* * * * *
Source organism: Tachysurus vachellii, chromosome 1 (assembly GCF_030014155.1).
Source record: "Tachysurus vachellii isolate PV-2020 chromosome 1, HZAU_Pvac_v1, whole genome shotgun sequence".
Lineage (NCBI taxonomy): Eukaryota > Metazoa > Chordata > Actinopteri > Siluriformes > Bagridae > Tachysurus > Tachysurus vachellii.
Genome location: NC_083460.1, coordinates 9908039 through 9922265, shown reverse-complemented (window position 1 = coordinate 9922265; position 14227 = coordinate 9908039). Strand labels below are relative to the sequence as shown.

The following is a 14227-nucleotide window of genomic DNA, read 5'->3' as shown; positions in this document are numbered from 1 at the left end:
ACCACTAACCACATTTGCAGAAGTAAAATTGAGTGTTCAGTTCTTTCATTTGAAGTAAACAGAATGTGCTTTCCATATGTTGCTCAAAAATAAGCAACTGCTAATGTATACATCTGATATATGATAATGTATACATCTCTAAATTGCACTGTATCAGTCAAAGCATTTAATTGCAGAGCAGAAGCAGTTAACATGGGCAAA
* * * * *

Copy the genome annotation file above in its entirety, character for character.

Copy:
Source organism: Tachysurus vachellii, chromosome 1 (assembly GCF_030014155.1).
Source record: "Tachysurus vachellii isolate PV-2020 chromosome 1, HZAU_Pvac_v1, whole genome shotgun sequence".
Lineage (NCBI taxonomy): Eukaryota > Metazoa > Chordata > Actinopteri > Siluriformes > Bagridae > Tachysurus > Tachysurus vachellii.
Genome location: NC_083460.1, coordinates 9908039 through 9922265, shown reverse-complemented (window position 1 = coordinate 9922265; position 14227 = coordinate 9908039). Strand labels below are relative to the sequence as shown.

The following is a 14227-nucleotide window of genomic DNA, read 5'->3' as shown; positions in this document are numbered from 1 at the left end:
ACCACTAACCACATTTGCAGAAGTAAAATTGAGTGTTCAGTTCTTTCATTTGAAGTAAACAGAATGTGCTTTCCATATGTTGCTCAAAAATAAGCAACTGCTAATGTATACATCTGATATATGATAATGTATACATCTCTAAATTGCACTGTATCAGTCAAAGCATTTAATTGCAGAGCAGAAGCAGTTAACATGGGCAAA